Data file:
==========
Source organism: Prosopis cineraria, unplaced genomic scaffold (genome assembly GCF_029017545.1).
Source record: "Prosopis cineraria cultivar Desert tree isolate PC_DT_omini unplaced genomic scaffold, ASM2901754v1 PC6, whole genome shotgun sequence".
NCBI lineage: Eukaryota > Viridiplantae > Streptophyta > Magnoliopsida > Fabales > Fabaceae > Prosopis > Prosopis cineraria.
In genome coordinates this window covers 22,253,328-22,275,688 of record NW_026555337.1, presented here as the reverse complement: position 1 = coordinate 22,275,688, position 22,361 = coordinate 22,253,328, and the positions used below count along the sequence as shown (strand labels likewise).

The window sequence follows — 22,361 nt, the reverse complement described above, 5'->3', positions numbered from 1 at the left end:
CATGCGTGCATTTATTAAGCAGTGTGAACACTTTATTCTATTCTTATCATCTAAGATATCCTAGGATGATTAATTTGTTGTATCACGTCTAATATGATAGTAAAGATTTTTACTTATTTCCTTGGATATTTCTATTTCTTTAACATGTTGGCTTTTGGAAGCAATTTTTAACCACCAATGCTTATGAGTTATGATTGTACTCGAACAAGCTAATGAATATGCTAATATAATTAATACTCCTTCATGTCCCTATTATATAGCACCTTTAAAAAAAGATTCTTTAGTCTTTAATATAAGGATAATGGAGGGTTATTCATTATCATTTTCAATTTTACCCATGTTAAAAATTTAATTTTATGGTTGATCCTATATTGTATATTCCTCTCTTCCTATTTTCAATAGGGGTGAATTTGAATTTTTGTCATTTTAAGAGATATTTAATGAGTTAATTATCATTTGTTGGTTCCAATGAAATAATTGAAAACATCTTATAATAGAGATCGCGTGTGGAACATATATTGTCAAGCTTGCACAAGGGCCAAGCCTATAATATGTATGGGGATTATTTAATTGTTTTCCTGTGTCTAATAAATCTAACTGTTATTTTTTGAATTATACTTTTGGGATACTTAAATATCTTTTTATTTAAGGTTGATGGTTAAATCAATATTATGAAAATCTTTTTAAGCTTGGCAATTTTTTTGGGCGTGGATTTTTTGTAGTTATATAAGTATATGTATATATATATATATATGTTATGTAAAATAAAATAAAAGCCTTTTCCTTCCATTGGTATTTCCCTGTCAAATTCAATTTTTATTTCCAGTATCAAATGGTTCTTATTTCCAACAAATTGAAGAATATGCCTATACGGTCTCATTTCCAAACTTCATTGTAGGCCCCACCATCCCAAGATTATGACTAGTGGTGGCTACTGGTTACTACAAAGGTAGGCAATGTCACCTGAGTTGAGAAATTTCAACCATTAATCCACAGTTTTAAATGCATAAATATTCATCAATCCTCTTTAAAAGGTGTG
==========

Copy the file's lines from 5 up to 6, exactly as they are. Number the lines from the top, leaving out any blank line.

The window sequence follows — 22,361 nt, the reverse complement described above, 5'->3', positions numbered from 1 at the left end:
CATGCGTGCATTTATTAAGCAGTGTGAACACTTTATTCTATTCTTATCATCTAAGATATCCTAGGATGATTAATTTGTTGTATCACGTCTAATATGATAGTAAAGATTTTTACTTATTTCCTTGGATATTTCTATTTCTTTAACATGTTGGCTTTTGGAAGCAATTTTTAACCACCAATGCTTATGAGTTATGATTGTACTCGAACAAGCTAATGAATATGCTAATATAATTAATACTCCTTCATGTCCCTATTATATAGCACCTTTAAAAAAAGATTCTTTAGTCTTTAATATAAGGATAATGGAGGGTTATTCATTATCATTTTCAATTTTACCCATGTTAAAAATTTAATTTTATGGTTGATCCTATATTGTATATTCCTCTCTTCCTATTTTCAATAGGGGTGAATTTGAATTTTTGTCATTTTAAGAGATATTTAATGAGTTAATTATCATTTGTTGGTTCCAATGAAATAATTGAAAACATCTTATAATAGAGATCGCGTGTGGAACATATATTGTCAAGCTTGCACAAGGGCCAAGCCTATAATATGTATGGGGATTATTTAATTGTTTTCCTGTGTCTAATAAATCTAACTGTTATTTTTTGAATTATACTTTTGGGATACTTAAATATCTTTTTATTTAAGGTTGATGGTTAAATCAATATTATGAAAATCTTTTTAAGCTTGGCAATTTTTTTGGGCGTGGATTTTTTGTAGTTATATAAGTATATGTATATATATATATATATGTTATGTAAAATAAAATAAAAGCCTTTTCCTTCCATTGGTATTTCCCTGTCAAATTCAATTTTTATTTCCAGTATCAAATGGTTCTTATTTCCAACAAATTGAAGAATATGCCTATACGGTCTCATTTCCAAACTTCATTGTAGGCCCCACCATCCCAAGATTATGACTAGTGGTGGCTACTGGTTACTACAAAGGTAGGCAATGTCACCTGAGTTGAGAAATTTCAACCATTAATCCACAGTTTTAAATGCATAAATATTCATCAATCCTCTTTAAAAGGTGTG